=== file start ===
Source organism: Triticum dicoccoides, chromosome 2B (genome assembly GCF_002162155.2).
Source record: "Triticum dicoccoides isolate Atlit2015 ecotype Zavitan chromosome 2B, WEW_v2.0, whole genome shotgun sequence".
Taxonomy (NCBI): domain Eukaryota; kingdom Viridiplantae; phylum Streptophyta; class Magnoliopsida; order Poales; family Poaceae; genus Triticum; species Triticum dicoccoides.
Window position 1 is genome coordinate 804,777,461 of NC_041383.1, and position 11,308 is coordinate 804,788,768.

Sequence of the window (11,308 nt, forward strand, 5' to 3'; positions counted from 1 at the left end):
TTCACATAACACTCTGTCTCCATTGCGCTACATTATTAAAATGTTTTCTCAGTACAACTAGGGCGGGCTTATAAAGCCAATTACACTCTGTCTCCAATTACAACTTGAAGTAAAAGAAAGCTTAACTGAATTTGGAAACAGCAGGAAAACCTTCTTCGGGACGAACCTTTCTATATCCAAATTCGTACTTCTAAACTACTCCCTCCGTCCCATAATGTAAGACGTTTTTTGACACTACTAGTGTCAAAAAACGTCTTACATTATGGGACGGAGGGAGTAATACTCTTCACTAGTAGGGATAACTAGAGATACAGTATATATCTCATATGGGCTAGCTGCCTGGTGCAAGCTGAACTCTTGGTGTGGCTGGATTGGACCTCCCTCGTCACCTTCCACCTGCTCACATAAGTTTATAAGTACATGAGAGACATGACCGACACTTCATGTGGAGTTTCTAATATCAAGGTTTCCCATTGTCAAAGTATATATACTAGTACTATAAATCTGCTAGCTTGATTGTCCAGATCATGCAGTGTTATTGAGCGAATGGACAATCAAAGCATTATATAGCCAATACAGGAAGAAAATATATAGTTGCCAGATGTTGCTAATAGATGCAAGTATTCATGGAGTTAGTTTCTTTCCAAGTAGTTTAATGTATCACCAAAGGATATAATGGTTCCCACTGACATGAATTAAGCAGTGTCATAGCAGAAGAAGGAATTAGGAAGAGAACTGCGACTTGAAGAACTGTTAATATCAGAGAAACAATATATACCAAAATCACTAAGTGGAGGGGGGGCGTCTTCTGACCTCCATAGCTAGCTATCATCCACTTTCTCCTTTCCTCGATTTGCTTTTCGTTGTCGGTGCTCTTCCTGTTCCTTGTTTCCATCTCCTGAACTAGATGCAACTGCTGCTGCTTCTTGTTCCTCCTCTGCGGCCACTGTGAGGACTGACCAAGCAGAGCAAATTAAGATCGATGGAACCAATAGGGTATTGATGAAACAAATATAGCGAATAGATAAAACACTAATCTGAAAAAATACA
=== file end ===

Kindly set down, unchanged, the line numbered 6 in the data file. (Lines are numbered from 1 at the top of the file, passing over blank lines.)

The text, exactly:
TTCACATAACACTCTGTCTCCATTGCGCTACATTATTAAAATGTTTTCTCAGTACAACTAGGGCGGGCTTATAAAGCCAATTACACTCTGTCTCCAATTACAACTTGAAGTAAAAGAAAGCTTAACTGAATTTGGAAACAGCAGGAAAACCTTCTTCGGGACGAACCTTTCTATATCCAAATTCGTACTTCTAAACTACTCCCTCCGTCCCATAATGTAAGACGTTTTTTGACACTACTAGTGTCAAAAAACGTCTTACATTATGGGACGGAGGGAGTAATACTCTTCACTAGTAGGGATAACTAGAGATACAGTATATATCTCATATGGGCTAGCTGCCTGGTGCAAGCTGAACTCTTGGTGTGGCTGGATTGGACCTCCCTCGTCACCTTCCACCTGCTCACATAAGTTTATAAGTACATGAGAGACATGACCGACACTTCATGTGGAGTTTCTAATATCAAGGTTTCCCATTGTCAAAGTATATATACTAGTACTATAAATCTGCTAGCTTGATTGTCCAGATCATGCAGTGTTATTGAGCGAATGGACAATCAAAGCATTATATAGCCAATACAGGAAGAAAATATATAGTTGCCAGATGTTGCTAATAGATGCAAGTATTCATGGAGTTAGTTTCTTTCCAAGTAGTTTAATGTATCACCAAAGGATATAATGGTTCCCACTGACATGAATTAAGCAGTGTCATAGCAGAAGAAGGAATTAGGAAGAGAACTGCGACTTGAAGAACTGTTAATATCAGAGAAACAATATATACCAAAATCACTAAGTGGAGGGGGGGCGTCTTCTGACCTCCATAGCTAGCTATCATCCACTTTCTCCTTTCCTCGATTTGCTTTTCGTTGTCGGTGCTCTTCCTGTTCCTTGTTTCCATCTCCTGAACTAGATGCAACTGCTGCTGCTTCTTGTTCCTCCTCTGCGGCCACTGTGAGGACTGACCAAGCAGAGCAAATTAAGATCGATGGAACCAATAGGGTATTGATGAAACAAATATAGCGAATAGATAAAACACTAATCTGAAAAAATACA